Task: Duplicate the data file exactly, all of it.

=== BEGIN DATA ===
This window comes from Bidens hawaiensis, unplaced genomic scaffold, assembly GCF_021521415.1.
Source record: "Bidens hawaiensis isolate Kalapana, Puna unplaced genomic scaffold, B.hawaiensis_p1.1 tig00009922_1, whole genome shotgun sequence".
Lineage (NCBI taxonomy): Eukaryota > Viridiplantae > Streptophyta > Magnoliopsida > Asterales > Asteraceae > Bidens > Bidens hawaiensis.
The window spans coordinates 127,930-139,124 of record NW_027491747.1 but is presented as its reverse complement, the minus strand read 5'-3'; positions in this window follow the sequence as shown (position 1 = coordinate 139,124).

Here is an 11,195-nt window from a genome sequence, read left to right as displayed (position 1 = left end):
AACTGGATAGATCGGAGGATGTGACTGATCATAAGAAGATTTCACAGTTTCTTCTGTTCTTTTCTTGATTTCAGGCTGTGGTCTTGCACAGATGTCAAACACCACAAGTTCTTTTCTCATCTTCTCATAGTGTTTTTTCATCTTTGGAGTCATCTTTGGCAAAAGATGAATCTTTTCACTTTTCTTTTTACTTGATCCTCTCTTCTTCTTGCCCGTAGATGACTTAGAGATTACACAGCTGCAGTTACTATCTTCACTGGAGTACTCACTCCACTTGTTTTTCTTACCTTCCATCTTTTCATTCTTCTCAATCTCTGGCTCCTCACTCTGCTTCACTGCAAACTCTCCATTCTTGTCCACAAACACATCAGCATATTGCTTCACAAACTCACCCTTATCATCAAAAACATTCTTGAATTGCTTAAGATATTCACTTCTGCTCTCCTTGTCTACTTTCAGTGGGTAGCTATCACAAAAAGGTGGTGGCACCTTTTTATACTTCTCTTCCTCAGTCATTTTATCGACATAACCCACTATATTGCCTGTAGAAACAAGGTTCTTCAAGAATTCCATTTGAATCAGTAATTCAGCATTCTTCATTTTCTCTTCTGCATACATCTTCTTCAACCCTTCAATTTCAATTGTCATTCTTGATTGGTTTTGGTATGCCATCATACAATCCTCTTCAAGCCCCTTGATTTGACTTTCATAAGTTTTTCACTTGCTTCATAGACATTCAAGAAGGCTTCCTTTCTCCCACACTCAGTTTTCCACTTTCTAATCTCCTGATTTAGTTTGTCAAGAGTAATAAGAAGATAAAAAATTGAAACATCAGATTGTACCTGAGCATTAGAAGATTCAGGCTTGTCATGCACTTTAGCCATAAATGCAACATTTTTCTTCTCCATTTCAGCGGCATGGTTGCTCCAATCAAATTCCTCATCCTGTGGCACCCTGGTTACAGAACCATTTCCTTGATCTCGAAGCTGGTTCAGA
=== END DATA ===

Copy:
This window comes from Bidens hawaiensis, unplaced genomic scaffold, assembly GCF_021521415.1.
Source record: "Bidens hawaiensis isolate Kalapana, Puna unplaced genomic scaffold, B.hawaiensis_p1.1 tig00009922_1, whole genome shotgun sequence".
Lineage (NCBI taxonomy): Eukaryota > Viridiplantae > Streptophyta > Magnoliopsida > Asterales > Asteraceae > Bidens > Bidens hawaiensis.
The window spans coordinates 127,930-139,124 of record NW_027491747.1 but is presented as its reverse complement, the minus strand read 5'-3'; positions in this window follow the sequence as shown (position 1 = coordinate 139,124).

Here is an 11,195-nt window from a genome sequence, read left to right as displayed (position 1 = left end):
AACTGGATAGATCGGAGGATGTGACTGATCATAAGAAGATTTCACAGTTTCTTCTGTTCTTTTCTTGATTTCAGGCTGTGGTCTTGCACAGATGTCAAACACCACAAGTTCTTTTCTCATCTTCTCATAGTGTTTTTTCATCTTTGGAGTCATCTTTGGCAAAAGATGAATCTTTTCACTTTTCTTTTTACTTGATCCTCTCTTCTTCTTGCCCGTAGATGACTTAGAGATTACACAGCTGCAGTTACTATCTTCACTGGAGTACTCACTCCACTTGTTTTTCTTACCTTCCATCTTTTCATTCTTCTCAATCTCTGGCTCCTCACTCTGCTTCACTGCAAACTCTCCATTCTTGTCCACAAACACATCAGCATATTGCTTCACAAACTCACCCTTATCATCAAAAACATTCTTGAATTGCTTAAGATATTCACTTCTGCTCTCCTTGTCTACTTTCAGTGGGTAGCTATCACAAAAAGGTGGTGGCACCTTTTTATACTTCTCTTCCTCAGTCATTTTATCGACATAACCCACTATATTGCCTGTAGAAACAAGGTTCTTCAAGAATTCCATTTGAATCAGTAATTCAGCATTCTTCATTTTCTCTTCTGCATACATCTTCTTCAACCCTTCAATTTCAATTGTCATTCTTGATTGGTTTTGGTATGCCATCATACAATCCTCTTCAAGCCCCTTGATTTGACTTTCATAAGTTTTTCACTTGCTTCATAGACATTCAAGAAGGCTTCCTTTCTCCCACACTCAGTTTTCCACTTTCTAATCTCCTGATTTAGTTTGTCAAGAGTAATAAGAAGATAAAAAATTGAAACATCAGATTGTACCTGAGCATTAGAAGATTCAGGCTTGTCATGCACTTTAGCCATAAATGCAACATTTTTCTTCTCCATTTCAGCGGCATGGTTGCTCCAATCAAATTCCTCATCCTGTGGCACCCTGGTTACAGAACCATTTCCTTGATCTCGAAGCTGGTTCAGA